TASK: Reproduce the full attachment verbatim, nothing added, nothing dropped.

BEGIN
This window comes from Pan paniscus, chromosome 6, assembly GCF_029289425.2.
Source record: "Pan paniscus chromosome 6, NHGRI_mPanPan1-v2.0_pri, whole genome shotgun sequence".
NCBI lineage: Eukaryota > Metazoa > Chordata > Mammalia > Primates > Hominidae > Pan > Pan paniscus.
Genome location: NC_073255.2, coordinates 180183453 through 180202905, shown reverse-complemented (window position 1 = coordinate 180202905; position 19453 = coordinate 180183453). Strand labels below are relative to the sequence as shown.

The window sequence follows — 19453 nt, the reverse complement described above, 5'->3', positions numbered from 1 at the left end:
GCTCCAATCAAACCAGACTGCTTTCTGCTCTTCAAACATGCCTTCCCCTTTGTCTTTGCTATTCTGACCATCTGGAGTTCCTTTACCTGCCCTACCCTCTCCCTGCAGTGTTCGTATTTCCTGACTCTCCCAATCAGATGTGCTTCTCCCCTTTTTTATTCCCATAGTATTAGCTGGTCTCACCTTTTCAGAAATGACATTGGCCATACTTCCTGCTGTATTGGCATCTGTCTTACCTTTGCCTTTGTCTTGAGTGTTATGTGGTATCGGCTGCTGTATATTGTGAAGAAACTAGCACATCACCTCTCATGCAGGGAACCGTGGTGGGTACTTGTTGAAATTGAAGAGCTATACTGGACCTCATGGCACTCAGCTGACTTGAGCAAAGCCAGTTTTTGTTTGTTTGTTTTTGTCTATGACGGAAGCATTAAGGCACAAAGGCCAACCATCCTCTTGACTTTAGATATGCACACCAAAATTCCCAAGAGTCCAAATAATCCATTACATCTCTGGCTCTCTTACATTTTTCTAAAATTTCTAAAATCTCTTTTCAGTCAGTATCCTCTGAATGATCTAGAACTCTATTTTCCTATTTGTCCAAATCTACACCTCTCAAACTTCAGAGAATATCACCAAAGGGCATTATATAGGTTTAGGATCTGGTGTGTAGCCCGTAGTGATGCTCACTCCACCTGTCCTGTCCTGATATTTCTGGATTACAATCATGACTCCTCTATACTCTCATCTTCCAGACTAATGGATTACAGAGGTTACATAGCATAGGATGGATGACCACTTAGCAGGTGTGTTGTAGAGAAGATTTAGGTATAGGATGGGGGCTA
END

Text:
This window comes from Pan paniscus, chromosome 6, assembly GCF_029289425.2.
Source record: "Pan paniscus chromosome 6, NHGRI_mPanPan1-v2.0_pri, whole genome shotgun sequence".
NCBI lineage: Eukaryota > Metazoa > Chordata > Mammalia > Primates > Hominidae > Pan > Pan paniscus.
Genome location: NC_073255.2, coordinates 180183453 through 180202905, shown reverse-complemented (window position 1 = coordinate 180202905; position 19453 = coordinate 180183453). Strand labels below are relative to the sequence as shown.

The window sequence follows — 19453 nt, the reverse complement described above, 5'->3', positions numbered from 1 at the left end:
GCTCCAATCAAACCAGACTGCTTTCTGCTCTTCAAACATGCCTTCCCCTTTGTCTTTGCTATTCTGACCATCTGGAGTTCCTTTACCTGCCCTACCCTCTCCCTGCAGTGTTCGTATTTCCTGACTCTCCCAATCAGATGTGCTTCTCCCCTTTTTTATTCCCATAGTATTAGCTGGTCTCACCTTTTCAGAAATGACATTGGCCATACTTCCTGCTGTATTGGCATCTGTCTTACCTTTGCCTTTGTCTTGAGTGTTATGTGGTATCGGCTGCTGTATATTGTGAAGAAACTAGCACATCACCTCTCATGCAGGGAACCGTGGTGGGTACTTGTTGAAATTGAAGAGCTATACTGGACCTCATGGCACTCAGCTGACTTGAGCAAAGCCAGTTTTTGTTTGTTTGTTTTTGTCTATGACGGAAGCATTAAGGCACAAAGGCCAACCATCCTCTTGACTTTAGATATGCACACCAAAATTCCCAAGAGTCCAAATAATCCATTACATCTCTGGCTCTCTTACATTTTTCTAAAATTTCTAAAATCTCTTTTCAGTCAGTATCCTCTGAATGATCTAGAACTCTATTTTCCTATTTGTCCAAATCTACACCTCTCAAACTTCAGAGAATATCACCAAAGGGCATTATATAGGTTTAGGATCTGGTGTGTAGCCCGTAGTGATGCTCACTCCACCTGTCCTGTCCTGATATTTCTGGATTACAATCATGACTCCTCTATACTCTCATCTTCCAGACTAATGGATTACAGAGGTTACATAGCATAGGATGGATGACCACTTAGCAGGTGTGTTGTAGAGAAGATTTAGGTATAGGATGGGGGCTA